Nick Perrin

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About Nick Perrin

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    Enjay's bodyguard
  1. So I wasn't the only one who found those maps surprisingly evocative? I think it must be due in part to the fact that, given it's BRUTAL DOOM, we're expecting over-the-top silly action from start to finish, but it does get pretty dark. The radio thing was very effective. The whole atmosphere just made me want to get out of that place (those maps) as quickly as possible.
  2. This is a really broad and probably very inaccurate statement. Theory doesn't make interesting music, it gives you tools to lead the ear in ways it's been trained to listen. Theory can't help you with broad emotional arcs, innovative or original ideas, or good melodic gestures... and it doesn't take audio production into account either. Nevermind the amount of "rule breaking" required to do a whole lot of interesting things (theory itself being reductive, so all of these rule breaks eventually ended up as codified theory on some level of critical analysis). However I agree that learning not to rely on 'inspiration' is a skill that can be learned (and MUST be in order to produce high quality consistently). rdwpa, I think one thing that's really worked for me (and composers on a higher level than me) is planning out your work in advance. The details of how you approach this can vary wildly but questions like: What feeling do I want to communicate? Or more specifically: What atmosphere do I want this to have? What sonic palette or texture(s)? Maybe you have a melodic idea that you want to develop over an emotional arc - plan the arc and try to make it work through that over the course of several minutes (or whatever it takes). I think just jumping in and making it up as you go is great, BUT if you have a more or less fully formed idea of what your track is going to be, it's like the script to your movie or the design document to your game. The rest is filling out the details and bringing your creativity to life to bring that plan to fruition. Bits and pieces will change, be dropped or added, and there will still be making-it-up-as-you-go, but you will find less "what the fuck do I do now?" moments. It will also help make your music more dynamic and flow better - thinking of music just as 8-bar chunks can over time make things sound very "sectional." Often to your advantage, often not. This kind of planning is more important when you have deadlines for your music, but it still makes a big difference for the cohesiveness, coherence and vision of your work regardless. IMO.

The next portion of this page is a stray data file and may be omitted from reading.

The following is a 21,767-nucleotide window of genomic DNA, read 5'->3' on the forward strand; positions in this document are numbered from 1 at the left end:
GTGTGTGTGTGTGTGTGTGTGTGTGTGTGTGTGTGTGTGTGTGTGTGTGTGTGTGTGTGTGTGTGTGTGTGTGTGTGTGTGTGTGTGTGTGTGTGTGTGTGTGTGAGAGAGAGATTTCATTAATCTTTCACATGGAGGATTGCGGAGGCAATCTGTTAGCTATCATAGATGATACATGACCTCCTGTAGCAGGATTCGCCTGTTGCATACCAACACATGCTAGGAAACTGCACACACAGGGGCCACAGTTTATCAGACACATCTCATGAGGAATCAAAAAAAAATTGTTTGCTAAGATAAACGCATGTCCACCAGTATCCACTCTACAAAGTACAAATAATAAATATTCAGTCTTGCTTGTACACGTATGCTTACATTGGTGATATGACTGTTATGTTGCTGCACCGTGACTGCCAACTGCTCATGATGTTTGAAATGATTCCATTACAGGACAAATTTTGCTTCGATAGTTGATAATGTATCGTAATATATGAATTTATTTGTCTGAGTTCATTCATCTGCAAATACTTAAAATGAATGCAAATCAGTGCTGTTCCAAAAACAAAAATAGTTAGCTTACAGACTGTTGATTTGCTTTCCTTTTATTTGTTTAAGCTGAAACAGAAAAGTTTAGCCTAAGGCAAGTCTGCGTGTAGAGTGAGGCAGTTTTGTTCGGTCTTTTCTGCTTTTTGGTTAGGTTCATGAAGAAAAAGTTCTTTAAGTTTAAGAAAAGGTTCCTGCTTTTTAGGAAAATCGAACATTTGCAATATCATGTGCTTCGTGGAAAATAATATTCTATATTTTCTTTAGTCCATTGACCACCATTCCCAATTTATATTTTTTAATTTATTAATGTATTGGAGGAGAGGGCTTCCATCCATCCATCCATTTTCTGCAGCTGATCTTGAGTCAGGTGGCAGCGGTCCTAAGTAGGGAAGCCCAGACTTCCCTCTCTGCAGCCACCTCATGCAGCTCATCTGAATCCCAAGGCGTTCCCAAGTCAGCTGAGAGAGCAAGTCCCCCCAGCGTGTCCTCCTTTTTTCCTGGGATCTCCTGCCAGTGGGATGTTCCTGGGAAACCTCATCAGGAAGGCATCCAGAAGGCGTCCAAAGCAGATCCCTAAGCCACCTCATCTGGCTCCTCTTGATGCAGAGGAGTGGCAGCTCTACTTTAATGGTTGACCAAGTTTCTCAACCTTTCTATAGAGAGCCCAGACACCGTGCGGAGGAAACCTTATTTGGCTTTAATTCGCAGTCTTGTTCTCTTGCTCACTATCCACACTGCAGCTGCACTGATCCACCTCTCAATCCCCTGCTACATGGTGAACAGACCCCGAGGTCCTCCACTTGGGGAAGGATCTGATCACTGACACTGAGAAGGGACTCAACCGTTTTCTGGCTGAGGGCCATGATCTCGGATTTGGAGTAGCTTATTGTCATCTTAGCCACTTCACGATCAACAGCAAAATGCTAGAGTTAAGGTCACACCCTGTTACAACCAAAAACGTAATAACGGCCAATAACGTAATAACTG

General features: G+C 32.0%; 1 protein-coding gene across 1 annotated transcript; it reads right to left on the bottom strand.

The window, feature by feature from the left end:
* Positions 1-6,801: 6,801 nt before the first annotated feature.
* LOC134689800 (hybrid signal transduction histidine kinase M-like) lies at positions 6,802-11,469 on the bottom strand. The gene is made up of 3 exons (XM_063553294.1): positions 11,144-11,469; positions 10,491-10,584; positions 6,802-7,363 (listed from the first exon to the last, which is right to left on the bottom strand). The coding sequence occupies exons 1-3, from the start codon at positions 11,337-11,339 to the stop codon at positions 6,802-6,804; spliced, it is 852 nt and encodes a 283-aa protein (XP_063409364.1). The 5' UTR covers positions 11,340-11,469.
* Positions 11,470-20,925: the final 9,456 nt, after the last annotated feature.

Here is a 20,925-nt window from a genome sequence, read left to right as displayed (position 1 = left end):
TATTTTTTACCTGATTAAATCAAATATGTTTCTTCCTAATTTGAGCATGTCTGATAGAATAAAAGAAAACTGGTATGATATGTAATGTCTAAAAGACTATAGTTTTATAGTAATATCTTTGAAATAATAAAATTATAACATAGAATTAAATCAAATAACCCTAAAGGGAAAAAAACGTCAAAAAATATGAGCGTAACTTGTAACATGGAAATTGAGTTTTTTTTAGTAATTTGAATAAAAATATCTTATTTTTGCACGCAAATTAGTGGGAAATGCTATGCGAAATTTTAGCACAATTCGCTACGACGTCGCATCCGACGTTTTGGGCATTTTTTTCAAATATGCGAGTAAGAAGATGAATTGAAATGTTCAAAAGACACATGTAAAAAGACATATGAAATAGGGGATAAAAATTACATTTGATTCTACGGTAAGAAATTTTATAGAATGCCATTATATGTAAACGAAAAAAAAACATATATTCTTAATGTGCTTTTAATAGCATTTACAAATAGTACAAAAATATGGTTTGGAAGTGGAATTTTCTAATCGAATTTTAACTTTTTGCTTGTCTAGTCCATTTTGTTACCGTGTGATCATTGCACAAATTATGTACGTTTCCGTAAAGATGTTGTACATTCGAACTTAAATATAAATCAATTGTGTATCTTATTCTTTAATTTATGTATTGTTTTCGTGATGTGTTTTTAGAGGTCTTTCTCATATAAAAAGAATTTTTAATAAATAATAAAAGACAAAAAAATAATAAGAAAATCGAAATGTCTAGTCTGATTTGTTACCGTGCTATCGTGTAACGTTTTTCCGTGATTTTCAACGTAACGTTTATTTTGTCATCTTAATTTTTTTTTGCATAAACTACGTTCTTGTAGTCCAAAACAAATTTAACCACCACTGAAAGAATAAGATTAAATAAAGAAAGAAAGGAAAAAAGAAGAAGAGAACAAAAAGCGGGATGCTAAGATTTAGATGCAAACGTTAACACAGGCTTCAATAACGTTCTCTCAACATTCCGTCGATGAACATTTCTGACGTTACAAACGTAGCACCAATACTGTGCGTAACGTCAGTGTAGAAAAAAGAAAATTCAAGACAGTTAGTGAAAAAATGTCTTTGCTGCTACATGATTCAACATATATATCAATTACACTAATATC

3. Except for the intro ambush where I nearly choked, crushed it on UV. Very cool to be back in a zone created by the man himself. A kind of videogame historical revisionism. Otherwise, not exactly some kind of masterpiece, but if this means he's going to be active in making new maps from now, that would be very very cool. I was listening to a late 00's interview with John and it really made me wonder what it must be like for so much of your life to be defined by one game, and for that community to still be going so strong and keep you in the loop (this goes for anyone of course who had one single great, marked, massively popular/influential accomplishment and has been a part of that legacy ever since, and perhaps nothing else ever living up to it afterwards). I wonder if he's acknowledging that Doom is kind of his virtual home by coming back to creating inside of it. It's cool that this is bringing some oldies back to the forum too (I haven't been here myself in ages).
  4. People are all giving valid advice here, but please realize that making decent music is a skill that takes years to develop. If you don't know anything about music yet, you may or may not have a few good moments in your material early on but composition is an endlessly deep craft that demands respect. Don't mean this to discourage, if anything, start going at it and if you simply enjoy making music you will make quick improvements! Keep in mind that working with MIDI also limits the sonic quality of what you do, but the advantage is, if you're just starting to write music, it will also set a baseline level of sound quality than is higher than what you'd get if you tried to start recording real instruments with no prior recording/mixing/production experience. So MIDI is a good starting point for experimentation, and could be a gateway to more advanced audio tools in future. And of course for DOOM it's the obvious choice for easy compatibility.
  5. When I first played ROTT as a kid I had a blast with how wild and crazy and gimmicky much of it was, but to play it all the way through would have been too much of a chore. It really does get repetitive and boring. It's amazing how much monster variation and HEIGHT variation in maps makes a difference, ROTT has neither. But shrooms mode has to be one of the highlight features of early 90s gaming.